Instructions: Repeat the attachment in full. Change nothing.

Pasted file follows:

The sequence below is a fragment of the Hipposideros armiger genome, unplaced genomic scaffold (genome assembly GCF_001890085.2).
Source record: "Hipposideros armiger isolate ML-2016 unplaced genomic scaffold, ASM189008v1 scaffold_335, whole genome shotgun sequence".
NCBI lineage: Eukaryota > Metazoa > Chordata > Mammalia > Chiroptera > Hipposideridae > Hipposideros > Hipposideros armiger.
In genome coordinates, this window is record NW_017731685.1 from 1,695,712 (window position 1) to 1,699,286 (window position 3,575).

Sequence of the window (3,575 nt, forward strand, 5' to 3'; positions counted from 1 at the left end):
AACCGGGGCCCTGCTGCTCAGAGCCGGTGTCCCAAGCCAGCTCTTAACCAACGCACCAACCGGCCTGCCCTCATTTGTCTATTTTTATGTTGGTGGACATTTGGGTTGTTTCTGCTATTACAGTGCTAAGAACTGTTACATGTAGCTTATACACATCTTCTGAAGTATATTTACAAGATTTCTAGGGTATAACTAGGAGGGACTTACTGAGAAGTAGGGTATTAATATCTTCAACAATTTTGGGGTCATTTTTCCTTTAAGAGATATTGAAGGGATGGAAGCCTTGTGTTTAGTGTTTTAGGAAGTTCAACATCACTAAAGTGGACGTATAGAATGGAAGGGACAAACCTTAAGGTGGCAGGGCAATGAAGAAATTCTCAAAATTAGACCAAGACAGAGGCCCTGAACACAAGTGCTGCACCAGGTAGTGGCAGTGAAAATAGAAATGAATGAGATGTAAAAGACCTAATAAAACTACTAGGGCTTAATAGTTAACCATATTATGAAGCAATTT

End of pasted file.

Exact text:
The sequence below is a fragment of the Hipposideros armiger genome, unplaced genomic scaffold (genome assembly GCF_001890085.2).
Source record: "Hipposideros armiger isolate ML-2016 unplaced genomic scaffold, ASM189008v1 scaffold_335, whole genome shotgun sequence".
NCBI lineage: Eukaryota > Metazoa > Chordata > Mammalia > Chiroptera > Hipposideridae > Hipposideros > Hipposideros armiger.
In genome coordinates, this window is record NW_017731685.1 from 1,695,712 (window position 1) to 1,699,286 (window position 3,575).

Sequence of the window (3,575 nt, forward strand, 5' to 3'; positions counted from 1 at the left end):
AACCGGGGCCCTGCTGCTCAGAGCCGGTGTCCCAAGCCAGCTCTTAACCAACGCACCAACCGGCCTGCCCTCATTTGTCTATTTTTATGTTGGTGGACATTTGGGTTGTTTCTGCTATTACAGTGCTAAGAACTGTTACATGTAGCTTATACACATCTTCTGAAGTATATTTACAAGATTTCTAGGGTATAACTAGGAGGGACTTACTGAGAAGTAGGGTATTAATATCTTCAACAATTTTGGGGTCATTTTTCCTTTAAGAGATATTGAAGGGATGGAAGCCTTGTGTTTAGTGTTTTAGGAAGTTCAACATCACTAAAGTGGACGTATAGAATGGAAGGGACAAACCTTAAGGTGGCAGGGCAATGAAGAAATTCTCAAAATTAGACCAAGACAGAGGCCCTGAACACAAGTGCTGCACCAGGTAGTGGCAGTGAAAATAGAAATGAATGAGATGTAAAAGACCTAATAAAACTACTAGGGCTTAATAGTTAACCATATTATGAAGCAATTT